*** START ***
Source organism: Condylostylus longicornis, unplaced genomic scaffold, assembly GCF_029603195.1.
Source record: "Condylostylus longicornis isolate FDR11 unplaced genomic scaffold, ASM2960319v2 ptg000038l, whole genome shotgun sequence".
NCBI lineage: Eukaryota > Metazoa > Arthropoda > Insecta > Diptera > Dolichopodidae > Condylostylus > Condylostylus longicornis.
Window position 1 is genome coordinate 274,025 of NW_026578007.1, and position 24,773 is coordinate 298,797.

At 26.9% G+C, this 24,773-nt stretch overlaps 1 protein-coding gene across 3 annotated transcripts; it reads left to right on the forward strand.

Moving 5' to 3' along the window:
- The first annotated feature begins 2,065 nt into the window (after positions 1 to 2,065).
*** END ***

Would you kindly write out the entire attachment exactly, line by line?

Source organism: Condylostylus longicornis, unplaced genomic scaffold, assembly GCF_029603195.1.
Source record: "Condylostylus longicornis isolate FDR11 unplaced genomic scaffold, ASM2960319v2 ptg000038l, whole genome shotgun sequence".
NCBI lineage: Eukaryota > Metazoa > Arthropoda > Insecta > Diptera > Dolichopodidae > Condylostylus > Condylostylus longicornis.
Window position 1 is genome coordinate 274,025 of NW_026578007.1, and position 24,773 is coordinate 298,797.

At 26.9% G+C, this 24,773-nt stretch overlaps 1 protein-coding gene across 3 annotated transcripts; it reads left to right on the forward strand.

Moving 5' to 3' along the window:
- The first annotated feature begins 2,065 nt into the window (after positions 1 to 2,065).